In programs of housing improvement and slum clearance, public agencies must often make difficult choices between the exercise of public powers of land acquisition, which require the payment of compensation, and public powers of noncompensatory regulation, which require no payment of compensation. This Article focuses on three of these programs-building demolition, urban renewal, and housing code enforcement. Public agencies may demolish slum dwellings, one at a time, without compensation. Title to the cleared site is not affected and remains in the owner after the building has been demolished. Under statutory powers of urban renewal, local public agencies may designate entire slum neighborhoods as urban renewal project areas. Within these project areas, slum dwellings and the land on which they stand may be acquired for clearance or rehabilitation, but compensation must be paid. Finally, local governments may enact housing codes which impose minimum standards for housing maintenance, space and occupancy, and health and sanitary facilities. Without payment of compensation, the housing code enforcement agency may issue compulsory orders of repair which require the slum owner to bring his dwelling into compliance with the housing code on pain of suffering criminal and perhaps civil penalties. The dwelling may also be closed to occupancy by public order until it has been brought into compliance with housing code standards.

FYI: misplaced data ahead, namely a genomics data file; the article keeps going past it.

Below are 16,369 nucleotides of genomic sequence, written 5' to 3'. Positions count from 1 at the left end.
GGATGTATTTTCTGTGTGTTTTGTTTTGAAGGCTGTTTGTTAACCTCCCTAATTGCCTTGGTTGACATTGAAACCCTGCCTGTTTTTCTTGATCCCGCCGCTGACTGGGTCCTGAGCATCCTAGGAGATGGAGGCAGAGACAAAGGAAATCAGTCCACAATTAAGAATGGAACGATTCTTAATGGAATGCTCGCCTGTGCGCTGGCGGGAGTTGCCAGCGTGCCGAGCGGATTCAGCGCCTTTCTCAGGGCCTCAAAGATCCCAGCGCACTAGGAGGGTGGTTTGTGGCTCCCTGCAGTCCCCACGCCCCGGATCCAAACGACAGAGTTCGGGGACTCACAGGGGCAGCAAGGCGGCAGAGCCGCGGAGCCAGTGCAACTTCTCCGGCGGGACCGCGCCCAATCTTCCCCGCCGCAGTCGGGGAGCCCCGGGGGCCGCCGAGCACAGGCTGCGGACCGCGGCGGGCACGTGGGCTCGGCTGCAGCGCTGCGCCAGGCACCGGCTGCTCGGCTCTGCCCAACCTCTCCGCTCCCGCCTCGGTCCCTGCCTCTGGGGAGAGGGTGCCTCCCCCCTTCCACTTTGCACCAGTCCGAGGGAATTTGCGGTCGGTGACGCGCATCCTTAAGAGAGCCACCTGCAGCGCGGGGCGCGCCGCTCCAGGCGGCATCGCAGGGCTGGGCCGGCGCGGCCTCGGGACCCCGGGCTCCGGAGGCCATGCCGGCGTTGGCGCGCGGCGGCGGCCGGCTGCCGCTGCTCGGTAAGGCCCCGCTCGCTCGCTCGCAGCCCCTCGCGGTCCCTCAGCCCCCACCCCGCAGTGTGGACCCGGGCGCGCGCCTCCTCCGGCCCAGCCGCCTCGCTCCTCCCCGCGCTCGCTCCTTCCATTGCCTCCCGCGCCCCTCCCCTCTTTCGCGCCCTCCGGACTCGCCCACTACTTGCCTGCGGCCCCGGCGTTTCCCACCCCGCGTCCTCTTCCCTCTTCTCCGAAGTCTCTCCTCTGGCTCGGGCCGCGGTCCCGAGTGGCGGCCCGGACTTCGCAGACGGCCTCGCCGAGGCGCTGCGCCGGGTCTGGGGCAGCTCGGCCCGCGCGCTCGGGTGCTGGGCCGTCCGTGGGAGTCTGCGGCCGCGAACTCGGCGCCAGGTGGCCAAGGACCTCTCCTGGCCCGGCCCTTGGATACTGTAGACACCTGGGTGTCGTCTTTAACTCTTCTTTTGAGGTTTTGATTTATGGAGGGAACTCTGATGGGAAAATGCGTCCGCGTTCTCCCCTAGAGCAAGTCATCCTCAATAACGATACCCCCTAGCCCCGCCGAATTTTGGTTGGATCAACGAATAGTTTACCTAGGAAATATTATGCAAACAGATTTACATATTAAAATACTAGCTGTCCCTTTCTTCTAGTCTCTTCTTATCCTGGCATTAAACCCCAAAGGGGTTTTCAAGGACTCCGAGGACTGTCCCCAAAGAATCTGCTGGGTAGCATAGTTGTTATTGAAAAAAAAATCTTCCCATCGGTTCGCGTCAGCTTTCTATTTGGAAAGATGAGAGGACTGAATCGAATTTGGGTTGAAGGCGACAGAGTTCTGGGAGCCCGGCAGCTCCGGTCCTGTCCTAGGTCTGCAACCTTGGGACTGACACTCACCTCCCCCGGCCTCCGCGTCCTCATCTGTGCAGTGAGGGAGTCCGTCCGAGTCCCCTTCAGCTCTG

Daniel R. Mandelker,
Housing Codes, Building Demolition, and Just Compensation: A Rationale for the Exercise of Public Powers Over Slum Housing,
Mich. L. Rev.
Available at: https://repository.law.umich.edu/mlr/vol67/iss4/2